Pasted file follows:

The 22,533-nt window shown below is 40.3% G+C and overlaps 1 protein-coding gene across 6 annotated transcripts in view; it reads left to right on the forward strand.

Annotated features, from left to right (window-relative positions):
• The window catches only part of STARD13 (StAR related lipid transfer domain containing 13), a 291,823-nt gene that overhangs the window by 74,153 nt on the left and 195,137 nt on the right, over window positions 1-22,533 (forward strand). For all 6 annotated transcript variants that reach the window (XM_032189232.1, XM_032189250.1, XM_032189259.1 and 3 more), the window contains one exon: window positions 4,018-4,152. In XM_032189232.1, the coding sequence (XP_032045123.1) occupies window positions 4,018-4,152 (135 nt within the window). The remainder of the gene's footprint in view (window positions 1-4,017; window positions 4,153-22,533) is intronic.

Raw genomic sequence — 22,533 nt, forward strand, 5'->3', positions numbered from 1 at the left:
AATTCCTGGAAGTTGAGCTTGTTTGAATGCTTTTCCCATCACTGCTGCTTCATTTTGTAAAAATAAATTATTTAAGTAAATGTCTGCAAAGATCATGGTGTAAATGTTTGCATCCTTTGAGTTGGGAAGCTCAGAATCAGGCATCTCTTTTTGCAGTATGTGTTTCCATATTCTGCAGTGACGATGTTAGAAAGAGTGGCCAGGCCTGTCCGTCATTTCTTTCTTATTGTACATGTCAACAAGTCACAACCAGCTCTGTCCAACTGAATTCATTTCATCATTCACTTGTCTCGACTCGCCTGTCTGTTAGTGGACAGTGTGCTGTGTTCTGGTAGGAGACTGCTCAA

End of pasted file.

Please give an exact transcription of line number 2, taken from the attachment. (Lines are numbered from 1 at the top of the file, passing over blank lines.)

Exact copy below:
Annotated features, from left to right (window-relative positions):